Thursday, December 15, 2011

Three Ways to Fix Europe Without Europe’s Help

How can we, here in the US, lower volatility to break this negative feedback loop that is choking Europe? I propose three solutions that have absolutely nothing to do with the EU:

1. Bring back the uptick rule – I'm sorry, but I don't care how many studies you show me "proving" that the uptick rule was ineffective. Removing it was an enormous mistake. We know from behavioral finance that people feel the loss of a dollar about twice as much as they feel the gain of a dollar. The uptick rule slows down the rate at which that pains expresses itself and can reduce as a result the emotional response to losses. This would lower volatility and financial stress.

2. Tax high-frequency trading – we have a long-term capital gains tax and a short-term capital gains tax. Why can't we also have an ultra-short capital gains tax? All of this nanosecond trading, which does not add anything to the normal functioning of markets, increases price swings. Taxing nanosecond trades would make them less profitable, which in turn would bring the market back to retail investors. This would lower volatility and financial stress.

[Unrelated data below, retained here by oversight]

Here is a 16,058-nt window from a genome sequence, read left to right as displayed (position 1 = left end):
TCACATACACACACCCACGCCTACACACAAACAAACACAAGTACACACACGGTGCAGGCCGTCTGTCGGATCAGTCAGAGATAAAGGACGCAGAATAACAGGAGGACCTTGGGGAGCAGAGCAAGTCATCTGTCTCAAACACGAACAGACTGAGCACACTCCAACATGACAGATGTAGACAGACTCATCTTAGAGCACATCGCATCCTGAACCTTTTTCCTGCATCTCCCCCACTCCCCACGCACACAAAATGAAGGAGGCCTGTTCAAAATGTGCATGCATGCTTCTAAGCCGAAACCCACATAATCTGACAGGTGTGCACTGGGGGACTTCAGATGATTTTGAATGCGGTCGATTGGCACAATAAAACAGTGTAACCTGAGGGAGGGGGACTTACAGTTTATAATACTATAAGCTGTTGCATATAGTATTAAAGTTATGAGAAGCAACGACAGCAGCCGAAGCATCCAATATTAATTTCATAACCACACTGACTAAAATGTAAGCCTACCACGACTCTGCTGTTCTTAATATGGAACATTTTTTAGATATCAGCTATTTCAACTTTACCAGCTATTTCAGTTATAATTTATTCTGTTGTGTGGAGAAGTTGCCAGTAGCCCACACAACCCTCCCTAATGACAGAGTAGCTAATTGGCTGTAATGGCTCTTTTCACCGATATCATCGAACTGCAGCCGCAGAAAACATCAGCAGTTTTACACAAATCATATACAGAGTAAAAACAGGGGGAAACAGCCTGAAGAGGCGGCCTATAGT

3. The Fed should explicitly state an inflation target – this has been debated for some time internally within the Fed, and it is beyond my understanding why this has not been done already. The best way to counter deflation fears is to tell the market that there is an explicit inflation target the Fed will reach at any and all costs. Increased inflation expectations are bullish for risk assets and would increase the velocity of money. This would lower volatility and financial stress.

This is via Minyanville from: 

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